The point of all this is that the body knows when it needs vitamins and eventually it will win. It'll go for the apple in a situation like that. I think the same is true for the mind. And my evidence is that, yes, we are wading in a sea of crap, but the biggest hits of all, like The Wire, are also the best things of all.
Kirsten: The Wire, that's the TV show about Baltimore?
Mitchell: Yes. I'm sure you've heard 100 people say —
Kirsten: Everyone loves it.
Mitchell: It really is as good as everyone says. I also thought, "Oh, come on, it can't be Shakespearean, it can't be Chaucerian," but it is. Lo' and behold, it really is. It's amazing. And it's phenomenally successful. It's put together not by focus groups but by writers.
Kirsten: I've heard that it's used in schools to teach.
Mitchell: I'm not at all surprised. I would view it as a staging post to a lifestyle reading habit as well.
Kirsten: What you say is definitely true for me. The more crap there is around, the more I want the apple that is a fabulous book.
Mitchell: Yes, me, too. And I don't think we're that unusual.
Kirsten: One of the things that I wanted to say to you has to do with the body of the books that you have put together. You should know that I'm just a year and a half older than you, and we have a lot of the same cultural touchstones probably.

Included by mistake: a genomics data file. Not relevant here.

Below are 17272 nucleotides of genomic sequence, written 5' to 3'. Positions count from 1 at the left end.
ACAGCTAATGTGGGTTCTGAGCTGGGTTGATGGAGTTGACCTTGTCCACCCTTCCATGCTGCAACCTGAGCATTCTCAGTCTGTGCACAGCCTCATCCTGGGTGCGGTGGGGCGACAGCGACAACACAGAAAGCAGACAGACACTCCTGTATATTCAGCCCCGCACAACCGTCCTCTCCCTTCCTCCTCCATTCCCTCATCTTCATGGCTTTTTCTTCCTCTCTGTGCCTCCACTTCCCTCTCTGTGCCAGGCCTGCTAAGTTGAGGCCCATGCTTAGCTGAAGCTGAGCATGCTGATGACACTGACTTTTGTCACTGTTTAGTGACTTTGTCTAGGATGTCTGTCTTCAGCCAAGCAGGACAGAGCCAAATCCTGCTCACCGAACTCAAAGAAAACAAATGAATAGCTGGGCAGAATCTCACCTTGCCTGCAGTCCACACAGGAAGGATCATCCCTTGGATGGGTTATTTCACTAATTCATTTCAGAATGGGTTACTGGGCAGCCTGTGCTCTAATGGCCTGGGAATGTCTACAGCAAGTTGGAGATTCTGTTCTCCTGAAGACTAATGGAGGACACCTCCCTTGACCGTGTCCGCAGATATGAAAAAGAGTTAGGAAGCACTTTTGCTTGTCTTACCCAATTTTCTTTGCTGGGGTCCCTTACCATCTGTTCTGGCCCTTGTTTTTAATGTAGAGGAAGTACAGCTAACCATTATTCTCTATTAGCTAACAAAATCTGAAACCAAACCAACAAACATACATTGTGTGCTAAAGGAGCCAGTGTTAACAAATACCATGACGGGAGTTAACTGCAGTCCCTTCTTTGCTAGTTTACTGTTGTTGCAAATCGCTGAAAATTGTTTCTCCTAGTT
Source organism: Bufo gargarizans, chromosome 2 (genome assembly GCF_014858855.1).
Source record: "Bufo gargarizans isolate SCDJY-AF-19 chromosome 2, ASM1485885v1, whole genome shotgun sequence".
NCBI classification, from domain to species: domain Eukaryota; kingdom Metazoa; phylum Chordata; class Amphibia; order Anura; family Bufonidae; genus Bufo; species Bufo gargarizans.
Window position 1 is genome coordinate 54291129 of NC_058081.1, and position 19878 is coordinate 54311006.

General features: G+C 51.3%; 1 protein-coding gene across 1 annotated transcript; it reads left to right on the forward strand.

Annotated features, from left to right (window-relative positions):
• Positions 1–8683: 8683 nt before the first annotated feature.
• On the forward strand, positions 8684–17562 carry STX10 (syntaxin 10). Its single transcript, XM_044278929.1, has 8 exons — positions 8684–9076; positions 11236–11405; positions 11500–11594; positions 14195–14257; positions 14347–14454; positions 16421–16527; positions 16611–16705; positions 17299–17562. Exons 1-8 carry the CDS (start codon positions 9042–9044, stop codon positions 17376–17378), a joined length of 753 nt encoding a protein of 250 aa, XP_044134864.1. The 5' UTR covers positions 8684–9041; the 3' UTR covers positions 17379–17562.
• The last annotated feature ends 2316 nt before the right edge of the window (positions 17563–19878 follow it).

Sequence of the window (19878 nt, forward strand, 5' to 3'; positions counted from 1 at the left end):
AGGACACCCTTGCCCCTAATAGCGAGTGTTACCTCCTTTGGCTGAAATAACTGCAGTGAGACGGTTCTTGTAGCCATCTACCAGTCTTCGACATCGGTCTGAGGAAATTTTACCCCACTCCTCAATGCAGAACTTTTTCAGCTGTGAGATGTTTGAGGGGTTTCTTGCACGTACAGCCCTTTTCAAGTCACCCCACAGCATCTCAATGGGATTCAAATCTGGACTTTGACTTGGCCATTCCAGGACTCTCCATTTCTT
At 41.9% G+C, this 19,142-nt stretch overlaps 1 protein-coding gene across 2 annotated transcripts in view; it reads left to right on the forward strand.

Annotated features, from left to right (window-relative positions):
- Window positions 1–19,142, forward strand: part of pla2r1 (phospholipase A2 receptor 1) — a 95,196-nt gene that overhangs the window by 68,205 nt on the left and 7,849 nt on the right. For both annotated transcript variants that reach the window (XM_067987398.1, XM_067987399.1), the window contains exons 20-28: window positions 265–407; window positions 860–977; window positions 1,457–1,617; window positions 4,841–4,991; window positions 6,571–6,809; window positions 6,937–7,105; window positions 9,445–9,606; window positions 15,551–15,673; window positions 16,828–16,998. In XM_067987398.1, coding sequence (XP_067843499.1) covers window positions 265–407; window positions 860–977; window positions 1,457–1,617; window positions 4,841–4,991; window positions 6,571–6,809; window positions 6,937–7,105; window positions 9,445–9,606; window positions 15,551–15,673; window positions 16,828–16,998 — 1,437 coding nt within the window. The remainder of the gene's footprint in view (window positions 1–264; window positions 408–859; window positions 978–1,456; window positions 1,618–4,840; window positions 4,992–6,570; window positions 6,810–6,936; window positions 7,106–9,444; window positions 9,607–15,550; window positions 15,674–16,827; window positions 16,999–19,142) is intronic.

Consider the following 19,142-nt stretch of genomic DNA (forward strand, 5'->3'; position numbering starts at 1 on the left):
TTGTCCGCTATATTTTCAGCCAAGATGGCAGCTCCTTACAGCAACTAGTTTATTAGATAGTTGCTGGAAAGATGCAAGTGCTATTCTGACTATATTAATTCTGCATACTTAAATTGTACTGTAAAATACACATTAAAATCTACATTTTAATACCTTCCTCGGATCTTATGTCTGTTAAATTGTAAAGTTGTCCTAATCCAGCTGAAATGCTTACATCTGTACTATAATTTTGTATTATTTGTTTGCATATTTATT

I mean this as the greatest compliment: to me, you're like Madonna. [Laughter]
Mitchell: That's also something I not only haven't heard a thousand times before, but I've never, ever heard. Let me have a think. It's my lips, right? Or...
Kirsten: It's your ability to change up. You don't produce the same thing over and over again, and yet you're still always so good.
Mitchell: Thank you very much.
Kirsten: And I'm glad you haven't heard that a thousand times.
Mitchell: No, I really haven't. I think I feel like Joni Mitchell and Bob Dylan, not Madonna, but now that you mention it, I do actually get the point. Not that I see myself in the same constellation as these people, but you can see how many writers there are in their early 30s and how few are still able to make an active living as a writer in, say, their late 60s, whose books are still anticipated by a hungry readership. The obvious question is, "How come? Why this dropping off?" Why, where, whence, actually.
If ever there was a time for that lovely word, it's this. Whence. Whence this drop off. Whence this dying off. I've thought about it a lot. The publishing industry loves brands, and it'll try to brand you or turn you into a brand, because it makes everyone's job easier. The bookstores know what they're getting. The reps know how to pitch it. The editor knows how to pitch it in-house. It's why I do believe readers respond widely and well to it, because they ought to know what they're getting. That's all well and good for five or ten years, but trends do date, and they are susceptible to obsolescence.